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Posted by Overmod on Friday, November 10, 2017 9:18 AM

daveklepper
And Overnod, your statement agrees with mine. I wrote the same bridge that you did.

Very different.  The carfloated Federal ran long after the Poughkeepsie Bridge was opened (back in the days of the Reading Combine, to put it in perspective!) and as far as I can tell that operation only ended when it became too expensive to operate for the revenue it provided vs. adopting the inland route -- net of passengers who might want to board in the New York area!  It has always been highly interesting to me that there was no way to operate the train via Penn Station and the tunnels in the 'Poughkeepsie Bridge' era; it's instructive to look at a map of the New York area to understand why this was so and how important the Hell Gate/New York Connecting Railroad was.

Do you have the dates for the various cutovers (let's take the case going west/south) from 11kV New Haven power to first the PRR third rail and ultimately overhead wire in the East River tunnels?  Harold was and is an interesting point -- it's currently the site of an Amtrak project to install an 'island' of constant-tension catenary, but I remain somewhat ignorant of the point of spending all that money on that particular location on the Corridor -- is there a major maintenance headache involved with fixed-tension overhead in that area?

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Posted by MidlandMike on Friday, November 10, 2017 11:13 PM

The ex-NYW&B link between the NH and IRT is indeed gone and covered by a large transit bus garage., although a cat tower identified as "NYW&B Catenary #1" is visible in the satellite view at:

http://www.mytopo.com/maps/?lat=40.8369&lon=-73.87804&z=16

Further north on the NH one can see the extra wide cat towers for former 6-tracks, most strikingly at the Eastchester Bay bridge, where the bridge has been narrowed to 2-tracks, but the cat towers on their own piers are still 6-tracks wide.

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Posted by daveklepper on Saturday, November 11, 2017 1:29 PM

I simply wrote I got the Bridge right.  Leaving out the word Hudson was Dislexia, not the wrong bridge!   I did not know that the switch to the Bridge from the car-float came sometime after the bridge was opened.  I do know that the New Haven sold the car-float ferry to the PRR, who transferred it to the Cape Charles - Norfolk freight service.

When the Hell Gate was opened, it was not electrified.  I remember the date of the AC New Haven electrification to Harold as the year 1931, but I could be wrong.  Even after that date, some steam operation continiued, because of occasional shortages of electric locomotives, until the entire order of what was later called EP-3 class was delivered.  And steam on freight to Bay Ridge continued for some more years, about the time PRR catenary was extended from Trenton to Sunnyside and Harold Tower.  I may be able to check on the dates in ERA Bulletins.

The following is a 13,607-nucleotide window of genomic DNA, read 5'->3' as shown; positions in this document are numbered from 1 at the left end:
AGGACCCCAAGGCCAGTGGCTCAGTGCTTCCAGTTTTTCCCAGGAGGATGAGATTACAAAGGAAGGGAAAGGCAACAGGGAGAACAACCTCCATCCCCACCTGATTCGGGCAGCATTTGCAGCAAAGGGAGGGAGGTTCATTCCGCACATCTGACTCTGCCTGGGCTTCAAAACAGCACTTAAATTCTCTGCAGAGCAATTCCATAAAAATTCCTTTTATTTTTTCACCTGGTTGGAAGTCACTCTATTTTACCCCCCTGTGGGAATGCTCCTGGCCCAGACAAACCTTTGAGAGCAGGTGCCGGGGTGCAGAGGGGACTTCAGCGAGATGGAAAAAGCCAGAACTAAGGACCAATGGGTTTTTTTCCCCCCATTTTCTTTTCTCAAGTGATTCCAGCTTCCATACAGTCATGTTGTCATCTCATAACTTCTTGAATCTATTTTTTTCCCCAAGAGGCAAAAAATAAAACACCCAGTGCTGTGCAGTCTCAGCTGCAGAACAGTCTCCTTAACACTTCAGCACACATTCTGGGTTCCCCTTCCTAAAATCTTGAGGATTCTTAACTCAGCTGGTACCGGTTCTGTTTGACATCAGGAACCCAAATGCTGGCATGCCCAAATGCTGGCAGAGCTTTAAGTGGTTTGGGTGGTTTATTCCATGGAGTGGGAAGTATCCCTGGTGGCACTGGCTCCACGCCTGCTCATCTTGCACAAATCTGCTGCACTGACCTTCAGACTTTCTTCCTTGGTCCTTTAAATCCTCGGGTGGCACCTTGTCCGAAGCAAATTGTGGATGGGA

The recent issue of the French Rail Passion says as a correction that the NEC Amtrak Harold - New Rochelle segment is still 25 HZ.  My understanding is that it has been converted to 60 Hz, but only 12,500 Volts.   Can someone tell me who is correct?

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Posted by daveklepper on Saturday, November 11, 2017 1:47 PM

And to answer a previous quesiton, before elevated electrification, New Haven steam Harlem Shuttle trains ran directly to the 129th Street station where all 2nd Avenue and 3rd Avenue trains then stopped.  After elevated electrification. the Willis Avnue shuttle service began.  During non-rush hours, all trains stopped at 129th Street, including 3rd Avenue expresses, and the upper level of the post-Dual Contracts bridge was only used during rush hours.  During rush hours, after the rebuilding of both east side elevateds, only all 3rd Avenue locals and teminating 2nd Avenue locals used 129th street, and a passenger on a 2nd  Avenue or 3rd Avenue express who wished to use the Westchester or the New Haven at Willis Avnue either could exit the express at 133rd Street and walk a block-and-a-half east or change to a local at 125th Street.

In additon to "competing" with the New Haven at New Rochelle at its own platforms, the Westchester also did so for a while (until receivership) at Larchmont, Memaranek, and Portchester.  Here too, there are still some catenary supports six tracks wide, the mssing southern two tracks were for the NYW&B.

And the NYW&B was really primarily a ploy by the New Haven to try to force the Central to reduce charges on its use of GCT.  And remember that at the time, before the Depression, the grand plans for the Independent Subway included a 2nd Avenue line into the Bronx which would have connected with the NYW&B, even if no through service was contemplated. 

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Posted by MidlandMike on Saturday, November 11, 2017 10:20 PM

According to Middleton's book, Port Morris to Sunnyside electrification was in 1918, Sunnyside to Fresh Pond Jc. and Bay Ridge 1927.  Hell Gate bridge was open in 1917.